There are many people who are wandering lost in a cold, dark time that just one smile, one word of encouragement, one loving conversation, one afternoon spent with someone who cares – someone like you, would shine a light of warmth and love so bright that their frozen needs would instantly thaw, and you would see it, because all that has been frozen within them would melt, pour out through their eyes, rid them of their pain, and they with you, will take that seventeen inch walk from their head back to their heart. And what greater honor and purpose is there than to be there for one another to call ourselves out of the cold and darkness and back to ourselves and God?

Did the cat commit suicide? You decide.

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Transforming Poisons to Healing Medicines

There was three different groups of travelers walking along the same path at different times. Each of the groups of travelers carried offerings with them.

The first group of travelers came upon a tree that they recognized as poisonous. Because they recognized that the tree contained some poisonous elements, they motioned for everyone to go far around the tree, which they did. The first group of travelers offered avoidance

Days later, the second group of travelers encountered the tree, and they too, recognized that the tree contained some poisons elements. This group saw the tracks of the first group that went far around the tree. The second group of travelers decided to tie a blue cloth to the tree to warn future travelers that the tree is poisonous. The second group of travelers offered labels.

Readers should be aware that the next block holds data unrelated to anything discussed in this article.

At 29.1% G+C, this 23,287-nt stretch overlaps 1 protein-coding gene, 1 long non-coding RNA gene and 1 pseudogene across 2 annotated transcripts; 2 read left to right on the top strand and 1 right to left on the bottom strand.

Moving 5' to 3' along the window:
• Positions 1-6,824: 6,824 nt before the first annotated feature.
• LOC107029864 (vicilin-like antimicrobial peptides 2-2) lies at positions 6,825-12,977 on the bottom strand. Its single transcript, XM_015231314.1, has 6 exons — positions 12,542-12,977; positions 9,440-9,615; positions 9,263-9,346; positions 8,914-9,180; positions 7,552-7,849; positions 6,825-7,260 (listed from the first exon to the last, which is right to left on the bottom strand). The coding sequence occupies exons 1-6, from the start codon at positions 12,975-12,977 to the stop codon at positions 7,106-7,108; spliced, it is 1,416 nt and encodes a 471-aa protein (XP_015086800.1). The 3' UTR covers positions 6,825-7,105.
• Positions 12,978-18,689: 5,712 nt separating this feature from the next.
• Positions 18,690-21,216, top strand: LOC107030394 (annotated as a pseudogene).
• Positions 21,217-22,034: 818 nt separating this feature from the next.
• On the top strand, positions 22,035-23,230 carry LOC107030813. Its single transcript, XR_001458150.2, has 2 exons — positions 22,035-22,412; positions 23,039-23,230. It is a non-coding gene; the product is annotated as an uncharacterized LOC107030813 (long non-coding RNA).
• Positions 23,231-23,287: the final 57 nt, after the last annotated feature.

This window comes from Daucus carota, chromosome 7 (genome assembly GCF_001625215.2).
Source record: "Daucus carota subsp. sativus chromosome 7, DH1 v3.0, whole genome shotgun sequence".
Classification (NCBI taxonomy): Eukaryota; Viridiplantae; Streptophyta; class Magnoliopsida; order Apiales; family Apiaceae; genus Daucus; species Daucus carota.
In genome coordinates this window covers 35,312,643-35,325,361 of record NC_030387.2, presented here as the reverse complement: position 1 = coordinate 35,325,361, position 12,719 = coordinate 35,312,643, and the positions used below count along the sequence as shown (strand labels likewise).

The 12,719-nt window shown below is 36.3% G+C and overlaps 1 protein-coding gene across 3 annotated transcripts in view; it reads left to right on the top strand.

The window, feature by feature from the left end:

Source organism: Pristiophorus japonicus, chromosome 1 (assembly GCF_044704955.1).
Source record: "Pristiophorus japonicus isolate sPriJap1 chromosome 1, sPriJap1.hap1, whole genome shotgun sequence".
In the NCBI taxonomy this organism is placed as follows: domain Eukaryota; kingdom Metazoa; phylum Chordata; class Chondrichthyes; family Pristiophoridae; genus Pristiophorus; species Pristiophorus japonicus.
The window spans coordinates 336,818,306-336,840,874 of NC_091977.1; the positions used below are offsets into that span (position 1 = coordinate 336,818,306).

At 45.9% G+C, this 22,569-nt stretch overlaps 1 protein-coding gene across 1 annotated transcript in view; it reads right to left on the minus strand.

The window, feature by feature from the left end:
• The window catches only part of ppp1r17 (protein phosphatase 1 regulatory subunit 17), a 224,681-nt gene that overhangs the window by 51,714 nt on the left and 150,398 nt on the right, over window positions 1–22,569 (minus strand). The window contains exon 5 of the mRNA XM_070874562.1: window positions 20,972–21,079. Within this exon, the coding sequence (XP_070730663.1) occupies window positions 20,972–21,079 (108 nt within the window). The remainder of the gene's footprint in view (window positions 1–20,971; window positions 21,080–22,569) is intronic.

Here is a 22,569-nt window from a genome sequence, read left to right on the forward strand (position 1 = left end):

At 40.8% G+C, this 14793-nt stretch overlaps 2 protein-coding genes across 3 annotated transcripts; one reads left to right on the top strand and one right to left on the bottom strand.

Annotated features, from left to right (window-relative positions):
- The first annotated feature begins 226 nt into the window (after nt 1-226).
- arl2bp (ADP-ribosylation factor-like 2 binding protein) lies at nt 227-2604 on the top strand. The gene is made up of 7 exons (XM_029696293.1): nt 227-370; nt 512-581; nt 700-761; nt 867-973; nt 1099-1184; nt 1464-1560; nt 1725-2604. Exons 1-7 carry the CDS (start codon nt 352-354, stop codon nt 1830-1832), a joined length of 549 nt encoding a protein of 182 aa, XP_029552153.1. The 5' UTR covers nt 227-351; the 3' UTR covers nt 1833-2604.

A little over a week passed when the third group of travelers came into the vicinity of the tree. From a distance, the third group of travelers saw the tracks that went far around the tree, as well as the blue cloth warning them that the tree is poisonous. The third group recognized that the tree contained poisonous elements, but after much prayer and contemplation, the third group of travelers decided to make camp around the tree. The tree became the center of their camp, and they shared an entire season with the tree. They learned that the poisons the tree contains can be transformed to healing medicines when cultivated with the care, patience, and the courage only love can provide. The medicine this tree produces cures sicknesses that there was once no cure for. With honor they approached the tree, and with equal honor they parted ways with the tree. Before they left, the group sang a thank you song and tied a red cloth under the blue cloth, marking the tree as whole and Holy – a significant reminder of the truth that Heaven and Earth are forever connected by the sacredness within all living beings. The third group of travelers offered relationship

And so it is with our youth and young adults: We can avoid them. We can label them. Or we can spend a season with them and cultivate relationships in love, compassion, truth and honor that will transform any poisons that have been imposed upon them back to the healing medicines they’ve been endowed with by the Creator God.

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Resisting Healing is Resisting Our Truth

Our children don’t have to grow up and become something or somebody. They’re much more than some “thing” or some “body,” they’re sacred blessings, miracles and gifts. We all are.